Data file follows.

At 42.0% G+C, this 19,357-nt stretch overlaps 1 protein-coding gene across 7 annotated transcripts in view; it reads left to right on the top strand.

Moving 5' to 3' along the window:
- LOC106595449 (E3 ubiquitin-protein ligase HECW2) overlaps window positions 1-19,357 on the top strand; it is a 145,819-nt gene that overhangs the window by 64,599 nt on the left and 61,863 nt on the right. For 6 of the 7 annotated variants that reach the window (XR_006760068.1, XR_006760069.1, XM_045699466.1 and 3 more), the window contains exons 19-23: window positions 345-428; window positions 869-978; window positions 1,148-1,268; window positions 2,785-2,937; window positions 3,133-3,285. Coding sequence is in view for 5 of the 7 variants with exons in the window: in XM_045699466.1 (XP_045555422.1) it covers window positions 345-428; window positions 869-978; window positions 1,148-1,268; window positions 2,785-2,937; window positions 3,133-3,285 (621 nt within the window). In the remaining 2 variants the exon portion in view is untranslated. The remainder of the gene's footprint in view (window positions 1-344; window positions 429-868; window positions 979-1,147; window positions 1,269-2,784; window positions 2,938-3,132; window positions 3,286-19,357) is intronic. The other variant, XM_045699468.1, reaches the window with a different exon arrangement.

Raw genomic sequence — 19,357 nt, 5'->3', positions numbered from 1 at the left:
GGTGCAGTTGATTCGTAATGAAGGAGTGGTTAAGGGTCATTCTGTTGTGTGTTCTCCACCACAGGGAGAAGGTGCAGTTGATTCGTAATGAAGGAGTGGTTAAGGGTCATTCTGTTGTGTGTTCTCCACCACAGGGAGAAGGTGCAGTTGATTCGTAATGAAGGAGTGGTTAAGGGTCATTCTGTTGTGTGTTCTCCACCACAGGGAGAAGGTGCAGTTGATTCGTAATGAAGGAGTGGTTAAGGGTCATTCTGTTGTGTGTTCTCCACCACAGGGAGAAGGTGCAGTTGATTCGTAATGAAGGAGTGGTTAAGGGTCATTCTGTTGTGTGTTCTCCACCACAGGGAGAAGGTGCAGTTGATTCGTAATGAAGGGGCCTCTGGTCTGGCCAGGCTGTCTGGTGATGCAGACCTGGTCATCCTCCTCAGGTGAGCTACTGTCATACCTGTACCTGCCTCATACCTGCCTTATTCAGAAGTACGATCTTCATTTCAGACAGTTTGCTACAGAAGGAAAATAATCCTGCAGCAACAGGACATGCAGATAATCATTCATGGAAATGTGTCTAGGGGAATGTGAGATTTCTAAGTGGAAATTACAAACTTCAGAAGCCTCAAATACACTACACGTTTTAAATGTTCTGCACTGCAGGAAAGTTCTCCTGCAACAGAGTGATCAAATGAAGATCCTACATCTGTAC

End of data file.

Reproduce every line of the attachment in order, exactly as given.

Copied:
At 42.0% G+C, this 19,357-nt stretch overlaps 1 protein-coding gene across 7 annotated transcripts in view; it reads left to right on the top strand.

Moving 5' to 3' along the window:
- LOC106595449 (E3 ubiquitin-protein ligase HECW2) overlaps window positions 1-19,357 on the top strand; it is a 145,819-nt gene that overhangs the window by 64,599 nt on the left and 61,863 nt on the right. For 6 of the 7 annotated variants that reach the window (XR_006760068.1, XR_006760069.1, XM_045699466.1 and 3 more), the window contains exons 19-23: window positions 345-428; window positions 869-978; window positions 1,148-1,268; window positions 2,785-2,937; window positions 3,133-3,285. Coding sequence is in view for 5 of the 7 variants with exons in the window: in XM_045699466.1 (XP_045555422.1) it covers window positions 345-428; window positions 869-978; window positions 1,148-1,268; window positions 2,785-2,937; window positions 3,133-3,285 (621 nt within the window). In the remaining 2 variants the exon portion in view is untranslated. The remainder of the gene's footprint in view (window positions 1-344; window positions 429-868; window positions 979-1,147; window positions 1,269-2,784; window positions 2,938-3,132; window positions 3,286-19,357) is intronic. The other variant, XM_045699468.1, reaches the window with a different exon arrangement.

Raw genomic sequence — 19,357 nt, 5'->3', positions numbered from 1 at the left:
GGTGCAGTTGATTCGTAATGAAGGAGTGGTTAAGGGTCATTCTGTTGTGTGTTCTCCACCACAGGGAGAAGGTGCAGTTGATTCGTAATGAAGGAGTGGTTAAGGGTCATTCTGTTGTGTGTTCTCCACCACAGGGAGAAGGTGCAGTTGATTCGTAATGAAGGAGTGGTTAAGGGTCATTCTGTTGTGTGTTCTCCACCACAGGGAGAAGGTGCAGTTGATTCGTAATGAAGGAGTGGTTAAGGGTCATTCTGTTGTGTGTTCTCCACCACAGGGAGAAGGTGCAGTTGATTCGTAATGAAGGAGTGGTTAAGGGTCATTCTGTTGTGTGTTCTCCACCACAGGGAGAAGGTGCAGTTGATTCGTAATGAAGGGGCCTCTGGTCTGGCCAGGCTGTCTGGTGATGCAGACCTGGTCATCCTCCTCAGGTGAGCTACTGTCATACCTGTACCTGCCTCATACCTGCCTTATTCAGAAGTACGATCTTCATTTCAGACAGTTTGCTACAGAAGGAAAATAATCCTGCAGCAACAGGACATGCAGATAATCATTCATGGAAATGTGTCTAGGGGAATGTGAGATTTCTAAGTGGAAATTACAAACTTCAGAAGCCTCAAATACACTACACGTTTTAAATGTTCTGCACTGCAGGAAAGTTCTCCTGCAACAGAGTGATCAAATGAAGATCCTACATCTGTAC